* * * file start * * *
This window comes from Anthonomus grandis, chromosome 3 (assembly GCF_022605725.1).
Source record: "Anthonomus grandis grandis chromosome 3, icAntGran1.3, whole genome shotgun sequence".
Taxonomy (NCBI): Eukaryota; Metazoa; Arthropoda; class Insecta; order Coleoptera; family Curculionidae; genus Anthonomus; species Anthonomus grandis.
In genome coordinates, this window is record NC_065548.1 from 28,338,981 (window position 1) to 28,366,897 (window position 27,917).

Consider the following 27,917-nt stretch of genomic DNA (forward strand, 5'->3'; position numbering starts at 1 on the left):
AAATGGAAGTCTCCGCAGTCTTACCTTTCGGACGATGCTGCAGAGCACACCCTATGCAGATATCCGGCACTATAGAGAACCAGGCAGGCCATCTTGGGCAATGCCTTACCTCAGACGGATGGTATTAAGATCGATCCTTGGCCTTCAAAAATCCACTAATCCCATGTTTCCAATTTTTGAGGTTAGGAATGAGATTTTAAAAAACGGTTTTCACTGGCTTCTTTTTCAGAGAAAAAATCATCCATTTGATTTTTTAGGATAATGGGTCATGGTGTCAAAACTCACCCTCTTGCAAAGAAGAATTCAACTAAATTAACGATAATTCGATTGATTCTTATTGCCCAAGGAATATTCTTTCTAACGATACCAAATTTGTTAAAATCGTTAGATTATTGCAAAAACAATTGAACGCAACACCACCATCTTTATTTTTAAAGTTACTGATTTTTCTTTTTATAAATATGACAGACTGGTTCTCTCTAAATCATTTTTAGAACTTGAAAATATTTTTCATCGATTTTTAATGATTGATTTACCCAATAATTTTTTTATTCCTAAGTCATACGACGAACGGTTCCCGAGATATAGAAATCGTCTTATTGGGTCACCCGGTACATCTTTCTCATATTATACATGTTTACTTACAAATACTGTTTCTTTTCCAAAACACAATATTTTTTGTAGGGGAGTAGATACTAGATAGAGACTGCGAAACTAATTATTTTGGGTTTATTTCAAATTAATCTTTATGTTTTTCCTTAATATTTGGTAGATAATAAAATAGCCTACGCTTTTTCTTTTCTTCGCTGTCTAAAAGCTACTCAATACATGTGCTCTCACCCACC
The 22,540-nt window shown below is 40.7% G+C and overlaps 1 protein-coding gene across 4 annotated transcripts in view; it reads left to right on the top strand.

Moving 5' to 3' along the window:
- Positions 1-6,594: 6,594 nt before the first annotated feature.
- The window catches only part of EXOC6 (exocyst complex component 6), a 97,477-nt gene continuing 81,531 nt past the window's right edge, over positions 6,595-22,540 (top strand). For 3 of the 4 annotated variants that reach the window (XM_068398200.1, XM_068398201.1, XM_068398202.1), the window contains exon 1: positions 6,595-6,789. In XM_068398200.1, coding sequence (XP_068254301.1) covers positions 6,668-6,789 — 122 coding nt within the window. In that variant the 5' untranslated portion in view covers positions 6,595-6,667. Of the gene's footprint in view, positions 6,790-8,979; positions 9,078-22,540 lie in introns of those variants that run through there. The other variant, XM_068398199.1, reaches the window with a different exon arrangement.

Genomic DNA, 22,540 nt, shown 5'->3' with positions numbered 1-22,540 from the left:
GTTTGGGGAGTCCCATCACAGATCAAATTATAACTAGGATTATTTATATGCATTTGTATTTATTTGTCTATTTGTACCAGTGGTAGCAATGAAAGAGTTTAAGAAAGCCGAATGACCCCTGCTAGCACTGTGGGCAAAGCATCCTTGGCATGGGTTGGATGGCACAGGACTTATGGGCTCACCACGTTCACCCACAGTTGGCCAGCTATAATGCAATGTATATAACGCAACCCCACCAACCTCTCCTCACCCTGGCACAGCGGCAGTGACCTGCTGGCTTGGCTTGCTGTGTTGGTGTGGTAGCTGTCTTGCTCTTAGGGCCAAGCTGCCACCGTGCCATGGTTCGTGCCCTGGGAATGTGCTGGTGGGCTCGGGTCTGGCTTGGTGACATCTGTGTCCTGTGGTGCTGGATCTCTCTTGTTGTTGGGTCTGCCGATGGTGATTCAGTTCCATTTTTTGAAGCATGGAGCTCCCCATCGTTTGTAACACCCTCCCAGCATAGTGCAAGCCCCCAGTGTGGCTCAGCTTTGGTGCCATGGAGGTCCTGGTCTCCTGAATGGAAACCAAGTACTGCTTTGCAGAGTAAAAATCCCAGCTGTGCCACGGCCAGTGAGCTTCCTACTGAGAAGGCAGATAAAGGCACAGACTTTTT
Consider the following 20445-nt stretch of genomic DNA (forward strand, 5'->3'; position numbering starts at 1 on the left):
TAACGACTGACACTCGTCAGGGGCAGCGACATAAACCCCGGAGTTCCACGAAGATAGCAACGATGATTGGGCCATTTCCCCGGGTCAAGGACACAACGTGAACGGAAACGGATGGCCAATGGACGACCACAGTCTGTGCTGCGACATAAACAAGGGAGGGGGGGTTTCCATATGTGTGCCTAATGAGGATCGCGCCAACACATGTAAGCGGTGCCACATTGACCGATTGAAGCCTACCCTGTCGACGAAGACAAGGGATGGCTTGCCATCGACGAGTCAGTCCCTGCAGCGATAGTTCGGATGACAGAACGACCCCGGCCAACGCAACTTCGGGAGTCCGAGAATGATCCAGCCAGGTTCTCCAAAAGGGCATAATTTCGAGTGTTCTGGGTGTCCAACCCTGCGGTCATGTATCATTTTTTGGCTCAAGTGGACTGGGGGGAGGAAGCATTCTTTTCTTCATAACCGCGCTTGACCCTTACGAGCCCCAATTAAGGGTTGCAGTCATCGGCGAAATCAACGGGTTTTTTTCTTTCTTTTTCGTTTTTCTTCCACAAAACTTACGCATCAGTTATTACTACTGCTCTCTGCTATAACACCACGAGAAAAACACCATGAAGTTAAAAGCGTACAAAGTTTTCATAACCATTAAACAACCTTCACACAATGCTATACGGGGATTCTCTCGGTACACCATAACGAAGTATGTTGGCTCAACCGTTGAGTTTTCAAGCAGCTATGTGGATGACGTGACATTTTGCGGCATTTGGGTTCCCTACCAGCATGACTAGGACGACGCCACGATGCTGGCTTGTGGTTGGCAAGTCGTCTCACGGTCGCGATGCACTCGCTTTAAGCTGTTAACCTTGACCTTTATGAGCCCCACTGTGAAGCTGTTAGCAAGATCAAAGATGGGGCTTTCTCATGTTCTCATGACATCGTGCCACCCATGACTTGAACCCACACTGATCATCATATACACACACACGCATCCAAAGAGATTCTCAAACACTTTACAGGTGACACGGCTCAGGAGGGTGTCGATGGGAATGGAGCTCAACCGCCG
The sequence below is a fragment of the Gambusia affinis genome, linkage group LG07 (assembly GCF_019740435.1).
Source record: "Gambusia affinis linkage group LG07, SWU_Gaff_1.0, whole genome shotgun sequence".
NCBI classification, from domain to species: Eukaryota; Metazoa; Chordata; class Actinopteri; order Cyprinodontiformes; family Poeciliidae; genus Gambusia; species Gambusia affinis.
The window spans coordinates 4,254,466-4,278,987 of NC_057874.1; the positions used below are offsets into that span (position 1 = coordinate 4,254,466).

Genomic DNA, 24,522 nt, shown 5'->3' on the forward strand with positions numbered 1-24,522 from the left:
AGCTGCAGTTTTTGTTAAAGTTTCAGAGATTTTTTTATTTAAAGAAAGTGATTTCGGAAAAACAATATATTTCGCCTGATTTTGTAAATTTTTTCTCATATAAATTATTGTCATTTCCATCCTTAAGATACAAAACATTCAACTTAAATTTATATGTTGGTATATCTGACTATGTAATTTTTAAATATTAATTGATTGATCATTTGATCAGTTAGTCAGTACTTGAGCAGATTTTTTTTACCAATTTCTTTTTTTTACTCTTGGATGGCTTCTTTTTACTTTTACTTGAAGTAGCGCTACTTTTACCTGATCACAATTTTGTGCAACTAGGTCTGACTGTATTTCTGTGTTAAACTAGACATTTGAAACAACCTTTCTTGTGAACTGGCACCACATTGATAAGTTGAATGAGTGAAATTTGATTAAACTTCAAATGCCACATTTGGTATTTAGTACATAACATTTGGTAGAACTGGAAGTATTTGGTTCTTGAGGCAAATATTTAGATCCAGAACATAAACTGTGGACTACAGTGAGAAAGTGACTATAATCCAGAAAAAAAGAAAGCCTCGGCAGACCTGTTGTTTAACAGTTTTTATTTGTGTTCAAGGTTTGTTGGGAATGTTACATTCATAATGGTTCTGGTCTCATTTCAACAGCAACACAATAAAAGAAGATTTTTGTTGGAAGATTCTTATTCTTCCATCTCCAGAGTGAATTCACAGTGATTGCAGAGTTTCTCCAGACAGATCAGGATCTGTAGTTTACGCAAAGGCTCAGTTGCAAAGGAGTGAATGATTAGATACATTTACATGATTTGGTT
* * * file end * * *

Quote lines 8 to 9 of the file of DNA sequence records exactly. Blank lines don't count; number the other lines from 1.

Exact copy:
Moving 5' to 3' along the window:
- Positions 1-6,594: 6,594 nt before the first annotated feature.